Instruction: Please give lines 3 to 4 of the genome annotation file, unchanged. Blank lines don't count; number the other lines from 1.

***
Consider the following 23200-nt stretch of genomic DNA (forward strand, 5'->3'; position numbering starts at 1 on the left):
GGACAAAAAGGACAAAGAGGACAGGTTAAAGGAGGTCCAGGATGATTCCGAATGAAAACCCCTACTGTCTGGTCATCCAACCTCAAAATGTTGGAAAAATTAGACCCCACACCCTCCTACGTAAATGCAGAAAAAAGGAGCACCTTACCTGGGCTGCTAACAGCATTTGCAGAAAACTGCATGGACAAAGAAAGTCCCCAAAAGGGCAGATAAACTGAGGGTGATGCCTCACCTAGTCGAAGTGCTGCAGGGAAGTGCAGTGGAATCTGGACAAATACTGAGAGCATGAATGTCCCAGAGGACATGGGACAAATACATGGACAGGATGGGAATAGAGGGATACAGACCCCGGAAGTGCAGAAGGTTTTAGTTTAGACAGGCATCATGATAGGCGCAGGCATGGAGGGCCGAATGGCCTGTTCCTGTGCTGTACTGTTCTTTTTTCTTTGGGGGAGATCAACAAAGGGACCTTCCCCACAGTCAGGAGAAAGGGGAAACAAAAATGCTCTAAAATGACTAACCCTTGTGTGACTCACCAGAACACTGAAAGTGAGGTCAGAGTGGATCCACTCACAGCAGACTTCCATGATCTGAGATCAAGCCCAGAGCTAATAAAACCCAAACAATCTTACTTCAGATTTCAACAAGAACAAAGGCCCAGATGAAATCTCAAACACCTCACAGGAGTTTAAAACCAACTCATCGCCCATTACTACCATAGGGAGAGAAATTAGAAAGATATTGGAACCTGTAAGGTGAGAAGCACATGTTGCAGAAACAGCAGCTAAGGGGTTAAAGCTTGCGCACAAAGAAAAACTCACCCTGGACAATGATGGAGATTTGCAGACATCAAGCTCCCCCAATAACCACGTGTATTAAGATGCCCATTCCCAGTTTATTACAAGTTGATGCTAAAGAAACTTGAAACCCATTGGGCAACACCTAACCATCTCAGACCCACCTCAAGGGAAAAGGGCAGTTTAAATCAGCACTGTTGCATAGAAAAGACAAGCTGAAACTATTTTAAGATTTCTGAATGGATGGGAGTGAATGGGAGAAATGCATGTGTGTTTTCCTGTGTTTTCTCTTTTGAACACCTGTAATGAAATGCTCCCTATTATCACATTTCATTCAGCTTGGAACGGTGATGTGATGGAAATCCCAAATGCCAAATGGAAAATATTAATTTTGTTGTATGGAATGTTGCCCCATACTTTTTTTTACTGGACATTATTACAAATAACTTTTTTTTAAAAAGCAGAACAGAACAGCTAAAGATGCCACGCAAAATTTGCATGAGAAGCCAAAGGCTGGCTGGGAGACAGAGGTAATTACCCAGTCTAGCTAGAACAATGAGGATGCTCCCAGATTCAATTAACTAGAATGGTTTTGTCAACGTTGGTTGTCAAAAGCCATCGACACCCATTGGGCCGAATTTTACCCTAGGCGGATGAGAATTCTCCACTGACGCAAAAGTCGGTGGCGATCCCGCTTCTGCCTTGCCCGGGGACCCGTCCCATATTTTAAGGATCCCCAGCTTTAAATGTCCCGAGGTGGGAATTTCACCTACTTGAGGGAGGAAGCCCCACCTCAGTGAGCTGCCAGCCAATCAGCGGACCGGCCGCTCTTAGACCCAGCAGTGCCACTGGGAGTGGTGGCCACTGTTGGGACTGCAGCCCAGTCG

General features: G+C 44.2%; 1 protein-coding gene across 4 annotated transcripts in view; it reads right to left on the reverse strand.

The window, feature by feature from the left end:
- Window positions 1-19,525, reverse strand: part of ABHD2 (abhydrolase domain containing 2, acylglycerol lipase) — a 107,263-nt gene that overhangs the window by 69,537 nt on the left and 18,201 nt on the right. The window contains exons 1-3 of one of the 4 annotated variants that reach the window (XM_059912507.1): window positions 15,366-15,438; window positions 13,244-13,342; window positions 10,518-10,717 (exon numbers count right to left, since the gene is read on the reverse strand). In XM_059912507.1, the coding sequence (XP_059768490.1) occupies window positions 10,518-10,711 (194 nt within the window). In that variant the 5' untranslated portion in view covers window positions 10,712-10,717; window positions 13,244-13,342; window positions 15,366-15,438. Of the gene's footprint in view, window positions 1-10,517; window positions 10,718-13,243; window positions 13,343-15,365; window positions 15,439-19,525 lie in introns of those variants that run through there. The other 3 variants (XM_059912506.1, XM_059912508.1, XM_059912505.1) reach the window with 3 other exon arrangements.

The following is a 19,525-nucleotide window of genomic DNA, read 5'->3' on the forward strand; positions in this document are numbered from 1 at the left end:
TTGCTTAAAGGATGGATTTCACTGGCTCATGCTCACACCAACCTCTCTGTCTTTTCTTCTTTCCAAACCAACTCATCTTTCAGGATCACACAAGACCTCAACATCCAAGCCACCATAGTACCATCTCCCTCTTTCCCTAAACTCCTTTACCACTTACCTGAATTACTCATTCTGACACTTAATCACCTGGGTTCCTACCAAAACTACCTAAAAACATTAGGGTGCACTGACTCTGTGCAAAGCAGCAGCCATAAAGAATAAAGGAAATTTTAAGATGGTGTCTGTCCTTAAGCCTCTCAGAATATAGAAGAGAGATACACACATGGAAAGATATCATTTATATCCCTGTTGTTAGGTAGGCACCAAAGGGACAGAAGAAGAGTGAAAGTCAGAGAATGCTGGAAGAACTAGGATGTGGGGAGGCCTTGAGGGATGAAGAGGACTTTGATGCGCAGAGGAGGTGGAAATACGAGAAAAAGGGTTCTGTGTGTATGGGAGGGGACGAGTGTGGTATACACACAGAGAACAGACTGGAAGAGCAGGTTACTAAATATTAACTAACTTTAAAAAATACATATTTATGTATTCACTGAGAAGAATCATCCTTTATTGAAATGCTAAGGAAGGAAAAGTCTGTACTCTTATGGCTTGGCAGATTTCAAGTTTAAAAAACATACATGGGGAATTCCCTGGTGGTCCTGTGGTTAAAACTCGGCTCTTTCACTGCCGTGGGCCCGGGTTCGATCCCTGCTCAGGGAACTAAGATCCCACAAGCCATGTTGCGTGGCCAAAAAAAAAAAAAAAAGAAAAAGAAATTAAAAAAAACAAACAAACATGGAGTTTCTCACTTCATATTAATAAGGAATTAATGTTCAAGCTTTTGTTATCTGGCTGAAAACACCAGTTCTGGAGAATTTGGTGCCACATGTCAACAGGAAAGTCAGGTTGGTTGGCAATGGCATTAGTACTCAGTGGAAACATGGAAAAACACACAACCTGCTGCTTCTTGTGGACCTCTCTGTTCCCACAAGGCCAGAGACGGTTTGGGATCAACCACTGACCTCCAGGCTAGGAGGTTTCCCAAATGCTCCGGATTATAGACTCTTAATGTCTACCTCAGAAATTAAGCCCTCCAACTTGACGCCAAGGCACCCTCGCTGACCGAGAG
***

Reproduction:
General features: G+C 44.2%; 1 protein-coding gene across 4 annotated transcripts in view; it reads right to left on the reverse strand.

The window, feature by feature from the left end: